Months after he said he would release his tax returns, Republican frontrunner Donald Trump has decided that the American public doesn’t need to see how much (or little) he has paid in taxes until after the November elections, marking a shift in the vague promises he previously made to release the records to the public.
He solidified his position in an interview published by the Associated Press today, in which he said that “there’s nothing to learn from them.” Trump has also claimed that he is in the process of being audited by the IRS, and that releasing his returns for the year under audit would be imprudent, despite the agency confirming that being audited doesn’t legally interfere at all with the ability to release one’s tax records.
As far back as October 2015, Trump promised to release his tax documents. “I’m not going to say it, but at some point I’ll release it,” he said at the time. In that same interview, he also said, “I pay as little as possible, I’m very proud to tell you.”
In January, Trump said again that he would release his taxes soon. “We’re working on that now. I have big returns, as you know, and I have everything all approved and very beautiful and we’ll be working that over in the next period of time,” he said. Months later, they still haven’t been released.
Then again on May 8, just days before his announcement that he wouldn’t release his returns, he said, “Sure. If the auditors finish. I’ll do it as fast as the auditors finish.You don’t learn much from tax returns. But I would love to give the tax returns. But I can’t do it until I’m finished with the audit.”
But how little does Trump actually pay in taxes? David Cay Johnston, who spent three decades covering Trump as he moved from one business venture to another, noted that in 1978 and 1979 the businessman had paid exactly $0 in taxes.
He further explained how wealthy Americans like Trump use the tax code to their advantage, writing:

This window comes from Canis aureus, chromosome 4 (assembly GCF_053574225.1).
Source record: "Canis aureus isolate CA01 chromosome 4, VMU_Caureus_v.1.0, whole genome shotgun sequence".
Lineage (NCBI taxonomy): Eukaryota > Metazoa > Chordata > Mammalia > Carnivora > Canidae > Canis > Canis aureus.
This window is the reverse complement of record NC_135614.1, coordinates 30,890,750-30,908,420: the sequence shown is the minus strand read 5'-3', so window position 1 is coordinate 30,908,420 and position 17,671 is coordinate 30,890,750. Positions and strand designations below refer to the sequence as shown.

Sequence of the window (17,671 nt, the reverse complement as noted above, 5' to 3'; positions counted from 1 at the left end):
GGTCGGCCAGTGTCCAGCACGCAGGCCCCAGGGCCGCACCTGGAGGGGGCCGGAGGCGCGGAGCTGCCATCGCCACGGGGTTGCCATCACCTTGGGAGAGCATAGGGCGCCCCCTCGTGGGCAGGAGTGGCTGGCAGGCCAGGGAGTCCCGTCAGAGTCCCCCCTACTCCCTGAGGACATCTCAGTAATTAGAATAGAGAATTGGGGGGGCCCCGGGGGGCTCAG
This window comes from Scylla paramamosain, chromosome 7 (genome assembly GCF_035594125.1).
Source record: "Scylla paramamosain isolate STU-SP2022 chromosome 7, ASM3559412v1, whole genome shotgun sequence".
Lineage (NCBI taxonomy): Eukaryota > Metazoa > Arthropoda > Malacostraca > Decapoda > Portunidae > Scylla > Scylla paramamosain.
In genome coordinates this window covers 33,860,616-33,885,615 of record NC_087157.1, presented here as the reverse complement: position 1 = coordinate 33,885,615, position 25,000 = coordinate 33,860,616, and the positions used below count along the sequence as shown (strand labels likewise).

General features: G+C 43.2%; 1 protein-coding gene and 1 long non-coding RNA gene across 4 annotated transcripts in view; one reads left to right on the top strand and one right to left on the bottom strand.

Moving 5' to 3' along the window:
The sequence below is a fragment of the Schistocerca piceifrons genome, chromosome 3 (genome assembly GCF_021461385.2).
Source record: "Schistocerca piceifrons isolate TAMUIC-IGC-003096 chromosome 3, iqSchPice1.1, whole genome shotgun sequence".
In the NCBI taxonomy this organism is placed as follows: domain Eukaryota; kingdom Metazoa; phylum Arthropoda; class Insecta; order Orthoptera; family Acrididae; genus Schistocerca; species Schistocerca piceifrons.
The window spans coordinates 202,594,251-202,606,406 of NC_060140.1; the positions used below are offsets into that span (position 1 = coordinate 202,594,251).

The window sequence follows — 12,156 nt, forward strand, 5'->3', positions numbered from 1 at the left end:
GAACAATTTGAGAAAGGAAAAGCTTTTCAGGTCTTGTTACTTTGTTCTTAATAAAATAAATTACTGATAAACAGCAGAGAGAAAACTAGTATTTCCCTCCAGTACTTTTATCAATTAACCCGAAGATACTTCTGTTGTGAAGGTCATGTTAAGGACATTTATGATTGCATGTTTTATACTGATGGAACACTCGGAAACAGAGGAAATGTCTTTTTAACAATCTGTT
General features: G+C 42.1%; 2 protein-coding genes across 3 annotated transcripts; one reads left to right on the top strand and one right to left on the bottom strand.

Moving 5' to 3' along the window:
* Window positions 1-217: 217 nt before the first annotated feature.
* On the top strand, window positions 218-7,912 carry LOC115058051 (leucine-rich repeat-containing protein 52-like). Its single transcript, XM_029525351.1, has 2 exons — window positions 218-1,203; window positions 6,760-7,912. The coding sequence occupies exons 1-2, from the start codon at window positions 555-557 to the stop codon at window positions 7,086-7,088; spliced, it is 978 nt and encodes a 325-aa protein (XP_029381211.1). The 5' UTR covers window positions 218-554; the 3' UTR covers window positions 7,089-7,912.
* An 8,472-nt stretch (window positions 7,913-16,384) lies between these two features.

It’s all about tax rules that require you to depreciate, or reduce, the value of buildings over time, even if the market value of the structures is going up. If your depreciation is greater than your traditional income from work and businesses, Congress lets you report negative income. If these paper losses are just a dollar more than traditional income, it wipes out your income taxes for the year.
If Trump’s returns show he has paid no income taxes in some years, that could be a reason he has not yet released details.
Congress says most Americans can deduct no more than $25,000 of real estate depreciation against their income. But if you work two days a week managing real estate and own enough that the depreciation exceeds your salary and other income, Congress lets you live income-tax-free. And for as long as you keep buying buildings and depreciating them, the tax does not come due.
There are numerous reasons why Trump wouldn’t want to release his taxes. First, he has amassed his fortune partly by using tax loopholes that allowed him to effectively pay no income tax for years — possibly up to the present day. More recently, he changed his tune, saying, “I am willing to pay more, and you know what, the wealthy are willing to pay more.” America should be thankful Trump wants to pay more than… whatever he’s currently paying. It could be nothing at all.
Second, the tax returns could show that he has far less money than he claims. This possibility was seized upon by anti-Trump Republicans who have tried to coerce Trump into releasing his returns. During the opening shots of the fight against the racist billionaire’s takeover of the party, Mitt Romney raised the possibility, saying, “Either he’s not anywhere near as wealthy as he says he is, or he hasn’t been paying the kind of taxes we would expect him to pay.”
There is evidence to back up Romney’s claim. Forbes calculated Trump’s worth to be $4.5 billion at most. “Trump has filed statements claiming he’s worth at least $10 billion or, as he put in a press release, TEN BILLION DOLLARS (capitalization his). After interviewing more than 80 sources and devoting unprecedented resources to valuing a single fortune, we’re going with a figure less than half that–$4.5 billion, albeit still the highest figure we’ve ever had for him.”